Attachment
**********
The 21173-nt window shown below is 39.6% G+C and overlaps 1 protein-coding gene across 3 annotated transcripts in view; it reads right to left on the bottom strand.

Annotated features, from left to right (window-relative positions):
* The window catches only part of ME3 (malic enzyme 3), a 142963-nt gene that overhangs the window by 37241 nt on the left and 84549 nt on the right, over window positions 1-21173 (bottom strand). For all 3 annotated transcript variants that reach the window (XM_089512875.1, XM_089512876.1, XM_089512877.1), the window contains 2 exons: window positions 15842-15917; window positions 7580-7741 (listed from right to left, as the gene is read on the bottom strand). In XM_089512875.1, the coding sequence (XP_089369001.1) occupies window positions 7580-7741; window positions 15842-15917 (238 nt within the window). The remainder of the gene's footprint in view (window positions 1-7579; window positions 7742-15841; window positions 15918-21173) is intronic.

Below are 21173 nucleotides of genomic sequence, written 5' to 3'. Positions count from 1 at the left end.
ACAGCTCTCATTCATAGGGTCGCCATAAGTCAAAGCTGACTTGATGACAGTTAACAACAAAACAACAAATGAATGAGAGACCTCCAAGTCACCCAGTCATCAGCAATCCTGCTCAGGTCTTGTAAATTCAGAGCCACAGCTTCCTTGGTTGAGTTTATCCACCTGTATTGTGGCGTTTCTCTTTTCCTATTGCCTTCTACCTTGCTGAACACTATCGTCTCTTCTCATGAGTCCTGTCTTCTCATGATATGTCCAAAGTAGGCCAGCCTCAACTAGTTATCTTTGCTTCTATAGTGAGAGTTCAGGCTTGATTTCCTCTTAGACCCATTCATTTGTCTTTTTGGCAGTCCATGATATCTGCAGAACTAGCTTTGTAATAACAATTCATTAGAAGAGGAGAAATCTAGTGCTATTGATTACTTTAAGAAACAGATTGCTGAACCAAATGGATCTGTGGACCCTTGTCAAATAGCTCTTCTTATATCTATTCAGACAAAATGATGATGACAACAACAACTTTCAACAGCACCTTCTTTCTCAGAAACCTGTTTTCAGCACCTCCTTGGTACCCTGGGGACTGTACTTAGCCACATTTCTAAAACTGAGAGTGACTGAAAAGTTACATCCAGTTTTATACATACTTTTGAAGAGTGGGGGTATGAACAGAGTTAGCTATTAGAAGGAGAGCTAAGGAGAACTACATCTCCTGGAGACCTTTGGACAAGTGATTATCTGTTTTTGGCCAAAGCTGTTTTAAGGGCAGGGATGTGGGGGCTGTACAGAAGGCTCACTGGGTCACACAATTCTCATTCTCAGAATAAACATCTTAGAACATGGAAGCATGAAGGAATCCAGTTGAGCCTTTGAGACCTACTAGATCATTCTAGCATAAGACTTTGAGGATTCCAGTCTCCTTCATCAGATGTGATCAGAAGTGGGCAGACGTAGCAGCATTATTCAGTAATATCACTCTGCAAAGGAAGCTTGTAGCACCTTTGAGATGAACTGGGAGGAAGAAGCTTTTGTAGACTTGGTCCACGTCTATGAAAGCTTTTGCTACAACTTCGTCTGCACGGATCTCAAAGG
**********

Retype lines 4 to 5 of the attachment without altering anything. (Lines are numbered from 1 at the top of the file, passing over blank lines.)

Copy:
Below are 21173 nucleotides of genomic sequence, written 5' to 3'. Positions count from 1 at the left end.
ACAGCTCTCATTCATAGGGTCGCCATAAGTCAAAGCTGACTTGATGACAGTTAACAACAAAACAACAAATGAATGAGAGACCTCCAAGTCACCCAGTCATCAGCAATCCTGCTCAGGTCTTGTAAATTCAGAGCCACAGCTTCCTTGGTTGAGTTTATCCACCTGTATTGTGGCGTTTCTCTTTTCCTATTGCCTTCTACCTTGCTGAACACTATCGTCTCTTCTCATGAGTCCTGTCTTCTCATGATATGTCCAAAGTAGGCCAGCCTCAACTAGTTATCTTTGCTTCTATAGTGAGAGTTCAGGCTTGATTTCCTCTTAGACCCATTCATTTGTCTTTTTGGCAGTCCATGATATCTGCAGAACTAGCTTTGTAATAACAATTCATTAGAAGAGGAGAAATCTAGTGCTATTGATTACTTTAAGAAACAGATTGCTGAACCAAATGGATCTGTGGACCCTTGTCAAATAGCTCTTCTTATATCTATTCAGACAAAATGATGATGACAACAACAACTTTCAACAGCACCTTCTTTCTCAGAAACCTGTTTTCAGCACCTCCTTGGTACCCTGGGGACTGTACTTAGCCACATTTCTAAAACTGAGAGTGACTGAAAAGTTACATCCAGTTTTATACATACTTTTGAAGAGTGGGGGTATGAACAGAGTTAGCTATTAGAAGGAGAGCTAAGGAGAACTACATCTCCTGGAGACCTTTGGACAAGTGATTATCTGTTTTTGGCCAAAGCTGTTTTAAGGGCAGGGATGTGGGGGCTGTACAGAAGGCTCACTGGGTCACACAATTCTCATTCTCAGAATAAACATCTTAGAACATGGAAGCATGAAGGAATCCAGTTGAGCCTTTGAGACCTACTAGATCATTCTAGCATAAGACTTTGAGGATTCCAGTCTCCTTCATCAGATGTGATCAGAAGTGGGCAGACGTAGCAGCATTATTCAGTAATATCACTCTGCAAAGGAAGCTTGTAGCACCTTTGAGATGAACTGGGAGGAAGAAGCTTTTGTAGACTTGGTCCACGTCTATGAAAGCTTTTGCTACAACTTCGTCTGCACGGATCTCAAAGG